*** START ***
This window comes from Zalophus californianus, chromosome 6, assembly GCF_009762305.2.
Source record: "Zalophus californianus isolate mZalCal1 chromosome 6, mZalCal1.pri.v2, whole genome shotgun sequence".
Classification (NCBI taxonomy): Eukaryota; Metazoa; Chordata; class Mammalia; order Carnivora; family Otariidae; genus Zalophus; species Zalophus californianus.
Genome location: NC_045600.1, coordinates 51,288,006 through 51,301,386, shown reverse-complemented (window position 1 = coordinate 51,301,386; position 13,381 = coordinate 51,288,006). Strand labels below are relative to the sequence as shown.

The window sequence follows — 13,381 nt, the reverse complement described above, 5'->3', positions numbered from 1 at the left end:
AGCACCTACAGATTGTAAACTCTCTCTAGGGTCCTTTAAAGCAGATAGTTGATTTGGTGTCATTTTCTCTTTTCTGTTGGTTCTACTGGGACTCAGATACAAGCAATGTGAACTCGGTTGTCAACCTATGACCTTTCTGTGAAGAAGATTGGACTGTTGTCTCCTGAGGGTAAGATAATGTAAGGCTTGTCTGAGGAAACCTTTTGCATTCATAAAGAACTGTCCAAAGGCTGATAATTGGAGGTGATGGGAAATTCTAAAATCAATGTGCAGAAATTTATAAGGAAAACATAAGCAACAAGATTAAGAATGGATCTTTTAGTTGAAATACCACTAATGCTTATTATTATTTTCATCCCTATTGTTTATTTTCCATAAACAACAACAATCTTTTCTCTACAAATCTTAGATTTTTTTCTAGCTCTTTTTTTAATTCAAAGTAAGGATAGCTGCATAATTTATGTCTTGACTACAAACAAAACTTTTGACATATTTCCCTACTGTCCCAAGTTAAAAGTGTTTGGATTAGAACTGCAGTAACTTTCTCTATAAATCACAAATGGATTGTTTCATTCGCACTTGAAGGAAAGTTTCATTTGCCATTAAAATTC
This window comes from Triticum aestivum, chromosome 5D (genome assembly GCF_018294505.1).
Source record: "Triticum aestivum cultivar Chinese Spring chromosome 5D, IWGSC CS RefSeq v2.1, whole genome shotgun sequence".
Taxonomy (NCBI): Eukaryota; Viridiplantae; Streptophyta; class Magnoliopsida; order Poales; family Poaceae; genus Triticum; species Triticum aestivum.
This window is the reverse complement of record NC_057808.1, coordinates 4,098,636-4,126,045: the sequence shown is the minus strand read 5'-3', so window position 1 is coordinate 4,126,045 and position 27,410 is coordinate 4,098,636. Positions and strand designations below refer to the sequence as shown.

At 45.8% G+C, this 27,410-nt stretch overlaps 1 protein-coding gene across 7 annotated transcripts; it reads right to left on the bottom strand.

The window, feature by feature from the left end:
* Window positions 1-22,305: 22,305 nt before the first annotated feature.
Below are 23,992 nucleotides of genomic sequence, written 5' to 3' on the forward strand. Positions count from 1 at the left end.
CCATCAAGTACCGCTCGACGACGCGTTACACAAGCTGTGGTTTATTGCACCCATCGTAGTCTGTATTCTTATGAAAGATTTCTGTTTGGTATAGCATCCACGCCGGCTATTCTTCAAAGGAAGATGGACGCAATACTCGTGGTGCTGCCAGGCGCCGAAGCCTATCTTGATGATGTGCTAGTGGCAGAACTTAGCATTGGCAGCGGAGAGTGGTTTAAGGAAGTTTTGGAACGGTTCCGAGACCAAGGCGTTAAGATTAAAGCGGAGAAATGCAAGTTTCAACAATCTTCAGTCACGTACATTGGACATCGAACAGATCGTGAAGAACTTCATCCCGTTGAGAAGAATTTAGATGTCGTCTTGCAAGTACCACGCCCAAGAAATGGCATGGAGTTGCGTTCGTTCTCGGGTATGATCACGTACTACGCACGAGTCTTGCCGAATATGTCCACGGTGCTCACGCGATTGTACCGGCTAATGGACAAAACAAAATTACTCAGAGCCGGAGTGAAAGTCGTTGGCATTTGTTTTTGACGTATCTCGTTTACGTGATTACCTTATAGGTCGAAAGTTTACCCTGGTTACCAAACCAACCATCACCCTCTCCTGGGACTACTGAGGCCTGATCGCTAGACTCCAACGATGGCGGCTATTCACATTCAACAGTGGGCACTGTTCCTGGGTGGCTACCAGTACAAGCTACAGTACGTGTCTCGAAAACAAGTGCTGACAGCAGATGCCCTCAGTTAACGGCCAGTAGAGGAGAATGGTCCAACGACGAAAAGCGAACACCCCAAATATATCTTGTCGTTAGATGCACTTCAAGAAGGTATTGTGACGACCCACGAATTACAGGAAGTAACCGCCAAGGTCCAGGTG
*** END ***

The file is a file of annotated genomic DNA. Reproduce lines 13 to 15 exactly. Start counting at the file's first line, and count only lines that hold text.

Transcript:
* Window positions 1-22,305: 22,305 nt before the first annotated feature.
Below are 23,992 nucleotides of genomic sequence, written 5' to 3' on the forward strand. Positions count from 1 at the left end.
CCATCAAGTACCGCTCGACGACGCGTTACACAAGCTGTGGTTTATTGCACCCATCGTAGTCTGTATTCTTATGAAAGATTTCTGTTTGGTATAGCATCCACGCCGGCTATTCTTCAAAGGAAGATGGACGCAATACTCGTGGTGCTGCCAGGCGCCGAAGCCTATCTTGATGATGTGCTAGTGGCAGAACTTAGCATTGGCAGCGGAGAGTGGTTTAAGGAAGTTTTGGAACGGTTCCGAGACCAAGGCGTTAAGATTAAAGCGGAGAAATGCAAGTTTCAACAATCTTCAGTCACGTACATTGGACATCGAACAGATCGTGAAGAACTTCATCCCGTTGAGAAGAATTTAGATGTCGTCTTGCAAGTACCACGCCCAAGAAATGGCATGGAGTTGCGTTCGTTCTCGGGTATGATCACGTACTACGCACGAGTCTTGCCGAATATGTCCACGGTGCTCACGCGATTGTACCGGCTAATGGACAAAACAAAATTACTCAGAGCCGGAGTGAAAGTCGTTGGCATTTGTTTTTGACGTATCTCGTTTACGTGATTACCTTATAGGTCGAAAGTTTACCCTGGTTACCAAACCAACCATCACCCTCTCCTGGGACTACTGAGGCCTGATCGCTAGACTCCAACGATGGCGGCTATTCACATTCAACAGTGGGCACTGTTCCTGGGTGGCTACCAGTACAAGCTACAGTACGTGTCTCGAAAACAAGTGCTGACAGCAGATGCCCTCAGTTAACGGCCAGTAGAGGAGAATGGTCCAACGACGAAAAGCGAACACCCCAAATATATCTTGTCGTTAGATGCACTTCAAGAAGGTATTGTGACGACCCACGAATTACAGGAAGTAACCGCCAAGGTCCAGGTG